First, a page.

The Porsche 911T is the most wallet-friendly driver-friendly variant of the expansive 911 family
There are 24 variants of the Porsche 911 being sold in Singapore across three different body styles — hard-top Coupe, convertible Cabriolet and semi-convertible Targa.
Granted, that number includes three GT-badged cars (the GT3, GT3 RS and GT2 RS), which, in a sense, only barely count as 911s, considering how much re-engineering goes into making them.
Suffice it to say, things built by the Porsche Motorsport dream factory don’t come cheap, with prices (excluding COE and options) for the 911 GT3 starting at a little under $700,000 and nearly doubling to $1.2 million if you want the widowmaker 911 GT2 RS.
Of course, this is assuming you can get your hands on one. Production numbers worldwide are tiny and Singapore’s allocation is correspondingly so.
So, if you wanted to experience the 911 as God and Zuffenhausen intended, but can’t swing three-quarters of a million for a car, or can’t be bothered to tussle for one with the other oligarchs, you’re plumb out of luck.
There is, of course, the 911 Carrera S-based GTS models, which add power and some of the tastier performance bits from Porsche’s options list. But those cars aren’t exactly pared-back, barely road-legal race cars like the GT3.
Which is where the 911 Carrera T (the 911 T, for short) comes in. Sort of.
911 Ts are derived from base model 911s, which means it gets the same turbocharged 3-litre, flat-six motor producing 370hp. No more power than regular 911s, but it does weigh less. Marginally, at least, with the 911 T weighing just 5kg less than a 911 Carrera.
Odd, since Porsche axed much of the soundproofing, made the rear windscreen and rear side windows out of lightweight glass, and the interior door handles have been replaced with nylon grab straps. Just like the GT3.
Quite odd, since there is the option of deleting the stereo and rear seats. Local cars, though, get them put back in as standard.
The seats, too, are specific to the 911 T, being partial leather/fabric items. They’re electrically adjustable, however, which, to my mind, is a bizarre choice, given the car’s supposed lightweight brief.
In other news, the Sport Chrono pack, uprated (read: louder) sports exhaust is standard, along with 20-inch alloys and adaptive suspension is standard.
All that for around 10 percent more than what a base 911 goes for. And as anyone who’s ever toyed with buying a Porsche knows, adding 10 percent to a price of one is remarkably easy to do, so the 911 T does represent decent value.
As for how it drives, well, the 911 T is a bit of a mixed bag in every sense of the word. It upgrades the driving experience in most ways that matter, but in other ways, it doesn’t go quite far enough. Depending on how you want to look at it, this is either a great thing, or a terrible disappointment.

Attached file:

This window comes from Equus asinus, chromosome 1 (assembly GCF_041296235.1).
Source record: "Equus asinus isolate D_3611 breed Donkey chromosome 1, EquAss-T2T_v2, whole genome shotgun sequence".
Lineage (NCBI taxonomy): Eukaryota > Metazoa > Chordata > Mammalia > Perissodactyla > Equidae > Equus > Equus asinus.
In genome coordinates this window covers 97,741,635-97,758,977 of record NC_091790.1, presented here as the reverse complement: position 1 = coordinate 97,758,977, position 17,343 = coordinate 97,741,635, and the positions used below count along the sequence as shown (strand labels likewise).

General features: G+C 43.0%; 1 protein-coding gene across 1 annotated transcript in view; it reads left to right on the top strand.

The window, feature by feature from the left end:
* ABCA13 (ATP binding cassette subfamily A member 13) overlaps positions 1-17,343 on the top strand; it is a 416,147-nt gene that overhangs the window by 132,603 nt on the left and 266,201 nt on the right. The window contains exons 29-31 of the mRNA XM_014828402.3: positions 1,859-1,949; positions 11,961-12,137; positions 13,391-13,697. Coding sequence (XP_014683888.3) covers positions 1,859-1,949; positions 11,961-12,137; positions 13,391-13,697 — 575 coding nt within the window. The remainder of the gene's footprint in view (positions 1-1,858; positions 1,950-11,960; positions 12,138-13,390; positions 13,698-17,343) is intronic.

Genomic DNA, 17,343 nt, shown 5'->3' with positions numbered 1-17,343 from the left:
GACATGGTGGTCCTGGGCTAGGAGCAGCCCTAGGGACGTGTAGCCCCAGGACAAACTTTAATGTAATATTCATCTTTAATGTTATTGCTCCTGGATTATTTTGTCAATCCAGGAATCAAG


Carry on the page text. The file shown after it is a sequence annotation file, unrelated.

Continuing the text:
Even with the reduced soundproofing, the 911 T isn’t obnoxiously loud, even with the sports exhaust. For my money, I’d have liked it to be a little louder, considering how the roar from the tyres is louder than the exhaust note. In all fairness, it is pretty loud on the outside, but from the inside with the windows up, you’ll be straining to hear the flat-six’s song.
The sports exhaust also brings some snap, crackle and pop, but only if the driving mode dial on the steering wheel is set to Sport. The experience can be cranked up still further if Sport+ (exclusive to the Sport Chrono pack) mode is engaged, although this also cranks up the dampers to borderline unbearable levels.
It’s a good thing you can have the drivetrain in its sharpest setting and the suspension in its milder one. Your spine will thank you.
Some good news can be found in its engine, however. While it makes no more power over base model 911s, the 911 T seems to have sharper throttle response. It does, however, still have the lazy engine characteristics of all turbocharged 911s (the mighty Turbo excepted) — it feels like the turbo takes ages to spool, though once it does, it really hustles.
Not that I have any real issues with turbo lag. I mean, if there was a moment of lag before a giant surge of power, that’s fine. But with this motor, it just feels like there’s a dead spot in the power band before the torque plateaus and eventually runs out of puff.
Part of the problem, I suppose, is down to its gearbox. The seven-speed dual-clutch transmission’s hardware is impeccable as usual, but is let down by its programming. In Normal mode, it upshifts so soon that the engine feels permanently off the boil, and in Sport, it holds onto gears a little longer than is comfortable.
That said, the drivetrain in the 911 T isn’t bad, as such. It’s just tepid, which is about as damning as it gets for a Porsche. The 911 T, for all of Porsche’s talk of it being a 911 for driving purists, is a little overblown.
It’s far more accurate to think of it as a run-out special for the 991-generation of 911s before the 992-generation hits the stage, likely late this year or in early 2019. Or even more accurately, the 911 T is a curated selection of options aimed at buyers who want to drive their 911s hard, but whose budgets don’t stretch to a 911 Carrera GTS.
You could option all the above goodies on a standard 911 Carrera, but it’ll likely cost more, and you won’t have the snob appeal that comes with owning a distinct variant. Cut-price GT3 the 911 T most certainly isn’t, but as a smartly optioned 911 Carrera, it most certainly is.
Engine: 2,981cc, 24-valves, flat-six, turbocharged
Power: 370hp at 6,500rpm
Torque: 450Nm at 1,700-5,000rpm
0-100Km/Hr: 4.2 seconds
Top Speed: 291km/hr
Transmission: Seven-speed dual-clutch
Fuel Consumption: 8.5L/100km
VES Band C1: ($10,000 surcharge)
Price: $500,888 (excluding COE, excluding options)